Thompson Gunner, Station Wagons & Empty Parking Lots | Album Review | Seven Days | Vermont's Independent Voice

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Thompson Gunner, Station Wagons & Empty Parking Lots 

Album Review

Published October 24, 2012 at 9:36 a.m.


(Redhand Recording, digital download)

Word on the street is that local alt-country phenoms Split Tongue Crow are on hiatus to “focus on other projects,” to which the local twang-lovin’ scene responds: “Uh-oh.” That seemingly innocuous little phrase is bandspeak for “We’re seeing other people.” And it can be a death knell. Here’s hoping STC are the exception to the rule. But if they’re not, one of the aforementioned “other projects,” Thompson Gunner, should prove far more than consolation.

Rutland’s Thompson Gunner is composed from members of STC, the underrated Bristol-based band Cash Is King and the late local alt-country act Will. But, while those bands trade in generally melodic rock, country and indie fusion, Thompson Gunner are grittier. Their dark, brooding aesthetic has more in common with Social Distortion and Uncle Tupelo than with Gram Parsons or the Jayhawks.

Vocalist Caleb Thomas seems cut from a similar vocal cloth to Social D’s Mike Ness — we’re guessing leather, or at least black denim — it hurts just to listen to their shards-of-glass-in-the-throat delivery. But that sandpaper grit suits Thomas as well as it does Ness, especially in the bleary-eyed ambiance of Thompson Gunner’s debut album, Station Wagons & Empty Parking Lots.

“Bad Rep” sets the record’s defiantly wounded tone as Thomas growls over a sludgy swirl of acoustic and distorted guitars, an organ and a steel guitar that flickers like a neon beer sign in a barroom window.

In keeping with the despairing mood, “Unlikely” injects a stinging guitar attack. The record’s intensity continues to build until we get to “Wash It Down,” a moody, ethereal track that sounds like what might happen if the Bottle Rockets commandeered Explosions in the Sky. We’ll call it post-cow-punk. (And yes, I just invented the term. You’re welcome.)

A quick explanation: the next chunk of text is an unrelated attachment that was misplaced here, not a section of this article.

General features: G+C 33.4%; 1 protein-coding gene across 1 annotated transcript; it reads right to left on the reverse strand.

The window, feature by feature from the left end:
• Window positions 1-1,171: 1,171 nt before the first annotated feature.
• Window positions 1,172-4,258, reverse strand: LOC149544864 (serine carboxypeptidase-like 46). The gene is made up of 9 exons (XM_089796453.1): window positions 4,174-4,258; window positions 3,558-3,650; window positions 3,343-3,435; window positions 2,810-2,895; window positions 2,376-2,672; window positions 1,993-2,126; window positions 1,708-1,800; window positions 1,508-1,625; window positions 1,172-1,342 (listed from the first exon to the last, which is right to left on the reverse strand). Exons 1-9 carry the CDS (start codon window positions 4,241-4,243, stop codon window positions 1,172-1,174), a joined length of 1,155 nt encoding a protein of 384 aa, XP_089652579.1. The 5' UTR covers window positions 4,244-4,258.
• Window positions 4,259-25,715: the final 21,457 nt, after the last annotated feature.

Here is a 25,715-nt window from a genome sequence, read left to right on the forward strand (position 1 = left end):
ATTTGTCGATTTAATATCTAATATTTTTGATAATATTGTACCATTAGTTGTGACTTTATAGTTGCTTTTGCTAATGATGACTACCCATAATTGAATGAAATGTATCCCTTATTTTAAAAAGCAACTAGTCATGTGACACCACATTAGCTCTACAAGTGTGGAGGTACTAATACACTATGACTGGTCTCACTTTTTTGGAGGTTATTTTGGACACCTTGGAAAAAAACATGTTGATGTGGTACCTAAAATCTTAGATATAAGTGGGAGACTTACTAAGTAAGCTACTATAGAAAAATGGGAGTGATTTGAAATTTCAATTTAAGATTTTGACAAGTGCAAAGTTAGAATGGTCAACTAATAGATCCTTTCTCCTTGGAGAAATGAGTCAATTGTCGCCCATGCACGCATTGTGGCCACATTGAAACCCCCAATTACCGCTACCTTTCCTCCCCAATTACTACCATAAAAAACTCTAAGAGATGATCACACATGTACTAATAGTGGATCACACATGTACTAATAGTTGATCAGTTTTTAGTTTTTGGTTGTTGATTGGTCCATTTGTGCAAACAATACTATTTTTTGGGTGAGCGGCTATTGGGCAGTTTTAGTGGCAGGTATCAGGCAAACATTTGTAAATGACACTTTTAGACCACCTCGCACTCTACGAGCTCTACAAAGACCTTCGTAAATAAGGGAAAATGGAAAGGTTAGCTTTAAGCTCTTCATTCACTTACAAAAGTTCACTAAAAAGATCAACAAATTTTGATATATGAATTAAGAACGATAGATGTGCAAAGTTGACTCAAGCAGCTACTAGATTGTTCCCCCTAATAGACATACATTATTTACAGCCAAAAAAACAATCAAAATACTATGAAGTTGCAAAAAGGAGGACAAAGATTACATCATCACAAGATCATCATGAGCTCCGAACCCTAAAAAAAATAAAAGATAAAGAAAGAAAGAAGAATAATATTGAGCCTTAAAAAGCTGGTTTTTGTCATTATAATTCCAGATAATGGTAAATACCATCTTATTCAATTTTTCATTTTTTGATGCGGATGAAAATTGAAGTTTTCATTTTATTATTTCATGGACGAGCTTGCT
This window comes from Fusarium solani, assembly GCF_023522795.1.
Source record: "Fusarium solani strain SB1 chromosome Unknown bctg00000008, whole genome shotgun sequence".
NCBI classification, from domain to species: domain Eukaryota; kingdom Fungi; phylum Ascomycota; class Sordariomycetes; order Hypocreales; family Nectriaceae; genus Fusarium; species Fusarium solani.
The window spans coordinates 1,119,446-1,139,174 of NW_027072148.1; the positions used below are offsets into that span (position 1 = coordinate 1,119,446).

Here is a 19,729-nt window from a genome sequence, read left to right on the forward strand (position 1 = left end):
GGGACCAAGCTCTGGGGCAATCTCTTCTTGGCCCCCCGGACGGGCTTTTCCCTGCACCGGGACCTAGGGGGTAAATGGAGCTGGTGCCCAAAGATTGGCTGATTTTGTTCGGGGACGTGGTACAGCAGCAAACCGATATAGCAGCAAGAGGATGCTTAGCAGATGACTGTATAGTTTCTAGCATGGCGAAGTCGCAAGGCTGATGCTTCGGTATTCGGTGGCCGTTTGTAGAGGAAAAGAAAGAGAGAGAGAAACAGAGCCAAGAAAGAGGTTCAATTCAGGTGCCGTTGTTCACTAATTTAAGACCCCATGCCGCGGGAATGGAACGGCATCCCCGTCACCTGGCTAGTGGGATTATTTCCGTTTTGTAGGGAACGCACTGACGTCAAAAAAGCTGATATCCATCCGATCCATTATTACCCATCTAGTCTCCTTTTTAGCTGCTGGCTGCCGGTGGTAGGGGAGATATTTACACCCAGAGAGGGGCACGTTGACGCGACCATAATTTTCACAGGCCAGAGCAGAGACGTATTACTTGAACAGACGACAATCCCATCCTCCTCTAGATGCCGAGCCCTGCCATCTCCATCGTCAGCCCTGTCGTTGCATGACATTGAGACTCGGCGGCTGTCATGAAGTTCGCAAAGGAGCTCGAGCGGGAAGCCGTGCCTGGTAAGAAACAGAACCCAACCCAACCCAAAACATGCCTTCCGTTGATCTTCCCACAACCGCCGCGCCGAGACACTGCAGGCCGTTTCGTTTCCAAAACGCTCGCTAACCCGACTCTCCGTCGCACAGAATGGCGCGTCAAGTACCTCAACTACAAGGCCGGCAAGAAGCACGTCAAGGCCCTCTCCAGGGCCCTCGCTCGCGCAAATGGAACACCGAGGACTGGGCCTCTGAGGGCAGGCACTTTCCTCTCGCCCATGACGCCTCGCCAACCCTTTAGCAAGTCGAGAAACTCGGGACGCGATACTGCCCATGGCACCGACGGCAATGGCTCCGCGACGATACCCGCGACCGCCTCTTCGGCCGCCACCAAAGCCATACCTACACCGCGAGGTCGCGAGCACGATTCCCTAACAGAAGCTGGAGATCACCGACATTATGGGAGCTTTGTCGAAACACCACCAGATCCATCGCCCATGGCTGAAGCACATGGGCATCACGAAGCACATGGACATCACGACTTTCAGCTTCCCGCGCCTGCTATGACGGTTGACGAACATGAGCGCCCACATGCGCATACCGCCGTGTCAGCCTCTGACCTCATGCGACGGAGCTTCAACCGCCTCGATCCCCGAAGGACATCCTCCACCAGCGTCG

From there, Thompson Gunner get back to the business of kicking ass. “California’s Burning” is classic, four-on-the-floor cow-punk. “The Cure” is an homage to the Boss, with a Springteenian lyrical sensibility. “Rutland Song” isn’t likely to grace any tourism board ads for RutVegas, but it’s a hard-rocking, bittersweet ode.

The album closes with supernatural flair in “Devils Work” and “Ghosts in the Trees.” The former is a beautifully anguished ballad — and, at six and a half minutes, a bit of an epic. The latter reprises the atmospheric feel of “Wash It Down,” with a touch of gothic psychedelia — imagine if Cormac McCarthy wrote a song for the Doors. It’s a curious, harrowing and immersive finish to a fascinating debut.

Station Wagons & Empty Parking Lots by Thompson Gunner is available at

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About The Author

Dan Bolles

Dan Bolles

Dan Bolles is Seven Days' assistant arts editor and also edits What's Good, the annual city guide to Burlington. He has received numerous state, regional and national awards for his coverage of the arts, music, sports and culture. He loves dogs, dark beer and the Boston Red Sox.


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